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What Makes Video Game Combat Feel So Good

Illustration for article titled What Makes Video Game Combat Feel So Good

The first time you dove into a gang of thugs in Batman: Arkham Asylum or lobbed a few grenades then switched to a Needler against the Covenant in Halo: Combat Evolved, you knew. You knew that something about the fighting mechanics of the game felt so good that you were hooked. But what exactly was the secret formula that made the combat feel so satisfying, you wondered?

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Illustration for article titled What Makes Video Game Combat Feel So Good

Designer Sébastien Lambottin—who works at Ubisoft's Montreal studio—asked himself the same thing and the answers he came up with went into a great article about the design of combat systems that's up on Gamasutra:

The main objective we have in mind when we design the gameplay mechanics of a combat system is to push the player to make clever choices and use the right ability at the right time. We want the player to be able to anticipate the next action he'll perform and also to develop a tactical plan during the combat.

There are many ways to reach this result, but here are two very important characteristics which help to design the player's abilities for a combat system:

• Each ability has a unique function: hit a specific area, stun an enemy…
• Each ability is balanced with the reward vs. the risk of using it.

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Lambottin hits on something when discussing the trial-and-error method which many players use to feel out just what they can do:

Illustration for article titled What Makes Video Game Combat Feel So Good

As mentioned earlier, when we design a combat system, we are really aiming to challenge the cleverness of the player, and the tactics he'll be able to apply during the battle. So basically we want a system with multiple choices, but in which the player has to evaluate and choose the best option for each situation.

He also offers some illuminating slides about how balance work, too. The next time I really enjoy the combat systems in a video game, Lambottin's article will be knocking around in the back of my mind.

The Fundamental Pillars of a Combat System [Gamasutra]

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DISCUSSION

"The first time you dove into a gang of thugs in Batman: Arkham Asylum or lobbed a few grenades then switched to a Needler against the Covenant in Halo: Combat Evolved, you knew. You knew that something about the fighting mechanics of the game felt so good that you were hooked. "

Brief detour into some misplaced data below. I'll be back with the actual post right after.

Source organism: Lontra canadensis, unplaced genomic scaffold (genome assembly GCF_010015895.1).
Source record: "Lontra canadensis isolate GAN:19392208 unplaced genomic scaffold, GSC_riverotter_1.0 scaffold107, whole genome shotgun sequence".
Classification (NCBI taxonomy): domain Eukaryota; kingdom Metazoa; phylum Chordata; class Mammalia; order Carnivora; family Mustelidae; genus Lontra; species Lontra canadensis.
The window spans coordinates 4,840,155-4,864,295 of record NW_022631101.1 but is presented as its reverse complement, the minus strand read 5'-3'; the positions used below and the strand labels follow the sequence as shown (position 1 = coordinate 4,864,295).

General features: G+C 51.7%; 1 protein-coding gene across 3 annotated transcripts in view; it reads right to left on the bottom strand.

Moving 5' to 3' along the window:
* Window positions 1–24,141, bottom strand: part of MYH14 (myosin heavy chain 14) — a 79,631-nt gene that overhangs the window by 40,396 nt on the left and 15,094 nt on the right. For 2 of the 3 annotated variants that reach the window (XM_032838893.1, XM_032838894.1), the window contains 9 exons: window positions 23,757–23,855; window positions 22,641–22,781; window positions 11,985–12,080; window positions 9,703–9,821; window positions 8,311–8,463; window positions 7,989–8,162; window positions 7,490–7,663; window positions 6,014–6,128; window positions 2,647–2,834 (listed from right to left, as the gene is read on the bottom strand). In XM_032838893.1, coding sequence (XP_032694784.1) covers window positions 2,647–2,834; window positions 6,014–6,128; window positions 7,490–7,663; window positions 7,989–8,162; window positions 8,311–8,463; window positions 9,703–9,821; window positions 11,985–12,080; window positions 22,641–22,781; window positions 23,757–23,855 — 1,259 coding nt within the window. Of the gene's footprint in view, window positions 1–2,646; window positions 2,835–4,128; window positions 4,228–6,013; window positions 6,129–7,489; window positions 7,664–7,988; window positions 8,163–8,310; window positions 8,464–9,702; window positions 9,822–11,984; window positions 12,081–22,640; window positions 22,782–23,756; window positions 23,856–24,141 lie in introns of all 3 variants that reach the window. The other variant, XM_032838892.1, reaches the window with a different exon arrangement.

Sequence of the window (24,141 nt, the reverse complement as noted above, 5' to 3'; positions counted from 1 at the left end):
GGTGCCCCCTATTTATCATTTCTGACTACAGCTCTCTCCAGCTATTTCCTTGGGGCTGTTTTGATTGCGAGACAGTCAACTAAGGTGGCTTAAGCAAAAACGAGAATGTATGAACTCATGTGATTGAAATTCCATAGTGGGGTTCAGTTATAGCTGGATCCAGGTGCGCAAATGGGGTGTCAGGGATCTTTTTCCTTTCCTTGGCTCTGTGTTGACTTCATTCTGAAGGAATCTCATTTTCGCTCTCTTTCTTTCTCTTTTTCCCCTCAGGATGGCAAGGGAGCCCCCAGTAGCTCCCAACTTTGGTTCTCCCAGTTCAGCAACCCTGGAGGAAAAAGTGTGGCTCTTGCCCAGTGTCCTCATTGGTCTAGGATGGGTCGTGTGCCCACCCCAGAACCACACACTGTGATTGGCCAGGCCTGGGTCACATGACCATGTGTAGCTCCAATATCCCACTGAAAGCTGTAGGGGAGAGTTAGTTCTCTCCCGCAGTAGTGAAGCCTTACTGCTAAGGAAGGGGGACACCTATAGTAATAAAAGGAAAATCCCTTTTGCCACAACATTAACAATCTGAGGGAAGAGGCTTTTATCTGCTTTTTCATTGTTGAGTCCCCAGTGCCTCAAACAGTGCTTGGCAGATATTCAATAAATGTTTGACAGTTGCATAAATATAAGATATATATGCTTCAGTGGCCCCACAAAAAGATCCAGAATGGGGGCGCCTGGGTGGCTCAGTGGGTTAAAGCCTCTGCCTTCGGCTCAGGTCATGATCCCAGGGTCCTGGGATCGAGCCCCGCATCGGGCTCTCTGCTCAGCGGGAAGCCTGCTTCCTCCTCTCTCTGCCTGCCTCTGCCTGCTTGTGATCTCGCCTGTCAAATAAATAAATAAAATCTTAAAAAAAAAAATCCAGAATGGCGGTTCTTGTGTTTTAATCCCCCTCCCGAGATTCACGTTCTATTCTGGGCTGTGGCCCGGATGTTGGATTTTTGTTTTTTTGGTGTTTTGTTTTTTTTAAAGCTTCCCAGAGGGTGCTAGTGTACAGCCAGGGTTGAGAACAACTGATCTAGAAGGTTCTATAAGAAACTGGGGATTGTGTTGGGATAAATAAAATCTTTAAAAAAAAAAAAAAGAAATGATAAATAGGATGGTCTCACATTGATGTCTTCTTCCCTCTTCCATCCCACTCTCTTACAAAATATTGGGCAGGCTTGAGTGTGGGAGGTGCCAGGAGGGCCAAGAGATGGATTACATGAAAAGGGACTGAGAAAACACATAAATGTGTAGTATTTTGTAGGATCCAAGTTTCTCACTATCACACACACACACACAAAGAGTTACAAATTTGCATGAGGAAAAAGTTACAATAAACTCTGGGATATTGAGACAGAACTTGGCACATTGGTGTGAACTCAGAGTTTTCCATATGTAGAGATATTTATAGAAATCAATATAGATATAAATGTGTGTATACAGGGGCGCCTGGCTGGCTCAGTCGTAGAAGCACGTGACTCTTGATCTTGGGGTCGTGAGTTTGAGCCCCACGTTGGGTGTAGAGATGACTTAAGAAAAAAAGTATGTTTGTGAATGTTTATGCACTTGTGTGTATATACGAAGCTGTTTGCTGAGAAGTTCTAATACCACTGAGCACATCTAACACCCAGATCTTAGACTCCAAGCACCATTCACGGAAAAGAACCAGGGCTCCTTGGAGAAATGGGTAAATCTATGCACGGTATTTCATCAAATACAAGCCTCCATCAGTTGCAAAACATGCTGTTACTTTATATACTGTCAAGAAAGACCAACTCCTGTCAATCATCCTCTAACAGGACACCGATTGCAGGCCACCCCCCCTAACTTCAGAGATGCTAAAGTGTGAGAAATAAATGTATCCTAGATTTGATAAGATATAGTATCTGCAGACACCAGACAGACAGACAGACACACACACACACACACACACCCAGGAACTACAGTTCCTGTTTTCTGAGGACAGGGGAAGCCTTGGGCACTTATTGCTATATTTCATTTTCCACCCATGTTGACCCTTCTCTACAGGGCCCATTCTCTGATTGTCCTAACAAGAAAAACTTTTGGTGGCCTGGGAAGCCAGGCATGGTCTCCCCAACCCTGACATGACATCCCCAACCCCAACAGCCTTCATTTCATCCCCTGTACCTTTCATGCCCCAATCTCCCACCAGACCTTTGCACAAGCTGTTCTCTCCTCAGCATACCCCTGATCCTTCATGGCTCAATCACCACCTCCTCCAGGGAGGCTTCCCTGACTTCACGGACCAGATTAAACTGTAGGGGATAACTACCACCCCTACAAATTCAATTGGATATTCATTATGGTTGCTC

I feel like I'm the only one capable of looking behind the curtain and seeing how awful AA/AC's combat is. It's one giant QTE wearing the mask of an action game. It's less skill based combat and more reactionary prompts that tell you what to do. Something pops up above an enemy's head and you press the button accordingly. Which I guess comes as no surprise given it's roots as a rhythm game of all things, but they didn't do a good job at distancing itself from said roots. The combat plays more like DDR than an action/fighting game and it drives me absolutely crazy. There's no thought in "press the right button when prompted", and the only sense of player control is the direction/enemy I wish to take on at a given moment. That's not enough for me. And I can't for the life of me understand how QTEs are so often criticized in this medium, yet AA/AC's combat is praised as some of the best in the industry when it is just one giant, dynamic QTE.

I understand that counter-attacks have to be reactionary by their very nature, but it can be done without centering the combat around it in such a fashion that all you're left doing is reacting to on-screen enemy prompts. See DMC3's Royal Guard stance as an example of how to do it right. Maybe another layer or more depth would serve the series better, but as it stands, I've never once felt challenged in AA/AC; Every time I have to engage a group of enemies in either game, it feels like a chore where I'm just going through the motions to take the group down. 'Cause God knows it's not requiring any thought or skill on my end beyond "press what the game tells you" like I am some insipid child. Based on game difficulty this generation though, I guess wanting to use one's brain and be engaged while playing a game makes me a minority.

(As an addendum however, I'd like to say that I think AA/AC are pretty enjoyable games. Playing with all of Batman's gadgets, exploring the locations, and stealthing around are all fantastic elements. It's only when it comes to the brawling combat that I find the game to be incredibly lackluster and not worthy of even a fraction of the praise it receives outside of it's fluid and dynamic animations.)